Pediatric Epilepsy at Mayo Clinic: Managing Seizures and Related Comorbidities More than 300,000 US children younger than 15 years have epilepsy. More than 90,000 of them have intractable seizures. For children with epilepsy, seizures are often only one of the concerns. One in four children with epilepsy has some degree of intellectual disability. For children with intractable seizures, the frequency rises to one in two and the impairments tend to be more severe. Elaine C. Wirrell, MD, a pediatric neurologist specializing in epilepsy at Mayo Clinic in Rochester, Minnesota, notes that children with epilepsy are also at increased risk for mood disorders, depression, and anxiety. “The best way to manage the risk of associated comorbidities is to treat the seizures themselves,” she says, “but it is important to address seizures within the context of potential emotional and intellectual deficits.” Nicholas M. Wetjen, MD, a Mayo pediatric neurosurgeon, agrees. “Our goal is always to treat the epilepsy, but the surgical service here is very attentive to quality of life.” When the seizure focus is in eloquent cortex, Dr Wetjen does his best to help parents weigh the benefit of seizure reduction against surgically induced deficits. He is aided in that effort by the pediatric neurology epilepsy specialists on the team, which, in addition to Dr Wirrell, includes Katherine C. Nickels, MD, Lily C. Wong-Kisiel, MD, and Lori M. Cain, RN. Beyond Seizures: Comorbidities Associated With Epilepsy Children with controlled seizures may appear normal, but they still have cognitive issues. For example, simply living with a chronic disease can generate anxiety, interfere with attention, and create social problems. In a review article, Dr Wirrell and coauthor L. D. Hamiwka, MD, of Ohio State University College of Medicine, state that comorbidities associated with pediatric epilepsy can impact not only the child, but also families (J Child Neurol. 2009;24:734-42). Impairments in social, emotional, or intellectual processing and development have been found to vary with age of seizure onset, intractability, and anatomical locus of seizure focus. The earlier the age of onset, the greater the risk to the developing brain. Edyth Strand, PhD, chair of the Division of Speech Language Pathology at Mayo Clinic, notes that seizures may affect areas of the brain important to language development and that
Katherine C. Nickels, MD, Lori M. Cain, RN, Nicholas M. Wetjen, MD, Elaine C. Wirrell, MD, Lily C. Wong-Kisiel, MD, and Michael J. Zaccariello, PhD, LP
language dysfunction can impede learning and inhibit social interaction during development. For example, Landau-Kleffner syndrome is a well-recognized disorder characterized by a sudden or gradual regression of language processing in conjunction with the onset of clinical or electrographic seizures. Sometimes, the first indication of a receptive language problem is difficulty recognizing familiar noises. Expressive speech and language can also be markedly impaired, especially when the syndrome appears during critical periods of speech acquisition. Michael J. Zaccariello, PhD, LP, one of the neuropsychologists on the Mayo team, explains that neuropsychological assessment provides a snapshot of where on a scale of normal behavior a child is functioning relative to cognitive, behavioral, and emotional processing within the context of a complex neurologic condition. As he puts it, “We integrate the medical, cognitive, and psychosocial data for the family. Our goal is to help families, teachers, students, school administrators, and paraprofessionals understand how the child’s epilepsy is impacting performance. We provide systematic recommendations on how to address weaknesses and maximize strengths.” Dr Nickels adds that armed with the results of cognitive testing, families feel “not only informed, but empowered.” She notes that when a child’s seizures are controlled by medication, families can mistakenly blame continued disabilities on antiepileptic medications. Although seizure frequency and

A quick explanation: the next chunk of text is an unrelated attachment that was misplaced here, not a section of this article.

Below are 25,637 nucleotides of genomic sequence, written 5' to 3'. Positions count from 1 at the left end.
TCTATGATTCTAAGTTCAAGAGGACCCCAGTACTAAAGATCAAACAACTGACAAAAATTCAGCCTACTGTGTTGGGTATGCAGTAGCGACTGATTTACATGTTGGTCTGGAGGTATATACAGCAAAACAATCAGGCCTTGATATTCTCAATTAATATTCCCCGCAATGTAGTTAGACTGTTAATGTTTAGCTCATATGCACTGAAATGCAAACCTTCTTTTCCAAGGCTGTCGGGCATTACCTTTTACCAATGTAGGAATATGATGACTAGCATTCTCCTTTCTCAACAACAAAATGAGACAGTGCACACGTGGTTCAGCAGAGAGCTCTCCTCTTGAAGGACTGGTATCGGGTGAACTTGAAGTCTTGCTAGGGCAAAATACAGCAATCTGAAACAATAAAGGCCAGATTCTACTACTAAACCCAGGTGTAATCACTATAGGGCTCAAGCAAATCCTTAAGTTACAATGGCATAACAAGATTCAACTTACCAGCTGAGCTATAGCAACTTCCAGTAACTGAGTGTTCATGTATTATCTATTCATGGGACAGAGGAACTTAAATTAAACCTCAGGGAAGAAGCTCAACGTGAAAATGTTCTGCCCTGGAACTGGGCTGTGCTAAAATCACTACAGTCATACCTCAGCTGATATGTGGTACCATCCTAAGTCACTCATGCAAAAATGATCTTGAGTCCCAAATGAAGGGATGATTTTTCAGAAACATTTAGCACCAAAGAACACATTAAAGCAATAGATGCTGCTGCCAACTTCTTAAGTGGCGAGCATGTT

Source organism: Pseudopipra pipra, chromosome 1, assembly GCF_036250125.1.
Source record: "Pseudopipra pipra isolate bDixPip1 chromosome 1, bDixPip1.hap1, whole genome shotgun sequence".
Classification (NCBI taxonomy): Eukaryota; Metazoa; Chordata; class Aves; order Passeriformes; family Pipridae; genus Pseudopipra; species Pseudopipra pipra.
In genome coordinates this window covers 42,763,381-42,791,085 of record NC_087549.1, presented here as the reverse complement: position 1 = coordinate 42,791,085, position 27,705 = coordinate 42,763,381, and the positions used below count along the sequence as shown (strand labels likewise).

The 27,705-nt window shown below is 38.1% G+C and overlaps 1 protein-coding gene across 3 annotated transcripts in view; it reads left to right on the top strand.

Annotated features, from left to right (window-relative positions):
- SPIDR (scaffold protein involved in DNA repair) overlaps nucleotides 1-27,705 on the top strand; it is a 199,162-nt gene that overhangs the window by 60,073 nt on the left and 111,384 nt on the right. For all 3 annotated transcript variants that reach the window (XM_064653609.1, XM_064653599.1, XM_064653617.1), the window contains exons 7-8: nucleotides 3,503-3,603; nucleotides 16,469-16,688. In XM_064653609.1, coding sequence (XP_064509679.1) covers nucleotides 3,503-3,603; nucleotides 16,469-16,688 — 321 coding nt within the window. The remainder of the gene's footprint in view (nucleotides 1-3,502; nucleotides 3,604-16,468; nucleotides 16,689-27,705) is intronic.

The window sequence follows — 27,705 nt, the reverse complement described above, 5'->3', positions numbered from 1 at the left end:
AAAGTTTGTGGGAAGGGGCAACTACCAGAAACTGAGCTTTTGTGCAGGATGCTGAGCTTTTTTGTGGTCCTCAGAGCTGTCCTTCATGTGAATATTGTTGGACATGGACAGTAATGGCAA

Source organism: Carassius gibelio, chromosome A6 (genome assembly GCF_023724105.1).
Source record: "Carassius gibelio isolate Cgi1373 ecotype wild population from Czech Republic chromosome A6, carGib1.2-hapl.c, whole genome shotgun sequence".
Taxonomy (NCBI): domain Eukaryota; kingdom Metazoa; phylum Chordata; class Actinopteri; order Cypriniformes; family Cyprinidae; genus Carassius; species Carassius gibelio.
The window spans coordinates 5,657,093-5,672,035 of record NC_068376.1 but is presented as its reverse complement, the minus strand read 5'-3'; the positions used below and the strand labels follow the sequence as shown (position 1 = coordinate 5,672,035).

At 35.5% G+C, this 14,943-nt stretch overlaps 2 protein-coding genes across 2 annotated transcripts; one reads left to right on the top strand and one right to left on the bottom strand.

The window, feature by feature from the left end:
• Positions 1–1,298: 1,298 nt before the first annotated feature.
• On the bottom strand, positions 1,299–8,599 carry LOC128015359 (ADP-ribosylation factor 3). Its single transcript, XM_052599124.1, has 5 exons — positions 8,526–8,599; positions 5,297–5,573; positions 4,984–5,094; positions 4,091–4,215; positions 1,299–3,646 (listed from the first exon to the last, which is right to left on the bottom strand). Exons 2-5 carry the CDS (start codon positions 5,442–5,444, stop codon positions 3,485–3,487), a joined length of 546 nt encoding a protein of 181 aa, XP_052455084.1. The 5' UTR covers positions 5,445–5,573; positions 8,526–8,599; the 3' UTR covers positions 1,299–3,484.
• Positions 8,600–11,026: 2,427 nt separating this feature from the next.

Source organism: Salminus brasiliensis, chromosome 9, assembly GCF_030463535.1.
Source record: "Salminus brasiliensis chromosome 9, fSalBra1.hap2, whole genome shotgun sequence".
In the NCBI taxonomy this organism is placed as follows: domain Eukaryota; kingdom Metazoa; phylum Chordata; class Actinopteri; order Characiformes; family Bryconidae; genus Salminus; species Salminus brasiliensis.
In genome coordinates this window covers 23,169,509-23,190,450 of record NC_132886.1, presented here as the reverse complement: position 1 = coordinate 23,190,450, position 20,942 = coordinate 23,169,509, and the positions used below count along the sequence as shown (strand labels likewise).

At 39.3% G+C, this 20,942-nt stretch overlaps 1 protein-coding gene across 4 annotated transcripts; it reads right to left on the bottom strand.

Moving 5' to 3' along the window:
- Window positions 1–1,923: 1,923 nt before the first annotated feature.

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severity play a role in the duration of behavioral and intellectual deficits, it is the underlying neuropathology, not the seizures themselves, that affect development. Among the biologic factors that can impact emotional and cognitive function are structural brain abnormalities, irregularities in neurotransmitter pathways, and general or localized brain atrophy. Interventions for Intractable Seizures Surgery At Mayo Clinic, the surgical work-up can be done in one to two weeks. It includes state-ofthe-art functional brain mapping and studies to determine the locus, frequency, severity, and duration of seizures and whether other medical conditions coexist with the seizures. In-Patient Pediatric EEG Monitoring Pediatric surgical candidates undergo EEG monitoring in Mayo Eugenio Litta Children’s Hospital, the 85-bed pediatric facility located within Mayo’s St. Marys Hospital in Rochester. Five pediatric rooms, as well as the pediatric intensive care unit, are hardwired with ceiling cameras for behavioral observation and continuous EEG monitoring via external or intracranial EEG leads. In-patient EEG video monitoring helps minimize risks associated with medication withdrawal, a process that is often required to record seizures. Monitoring may take from 24 hours to several days. Dr Wirrell also notes that unlike many centers, “Mayo not only records the EEG, but also has technicians monitoring the patient every second of the day or night. So, if the patient or family member is sleeping or the seizure is subtle, our technologists are still able to pick it up.” Continuous, 24/7 monitoring by trained, on-site technicians increases safety and can reduce the length of stay on the unit. The EEG video monitoring unit is designed so that an adult family member can stay with the child at all times. Although children are restricted to their room, they are free to move about within the room. The unit’s rooms are equipped with the latest technology, including interactive computer games. Child-life specialists visit several times a day with crafts, toys, games, and videos and also work with children and families to help them through procedures that may be uncomfortable or are unfamiliar. Localizing Seizure Focus Through SISCOM SISCOM stands for subtraction ictal singlephoton emission computed tomography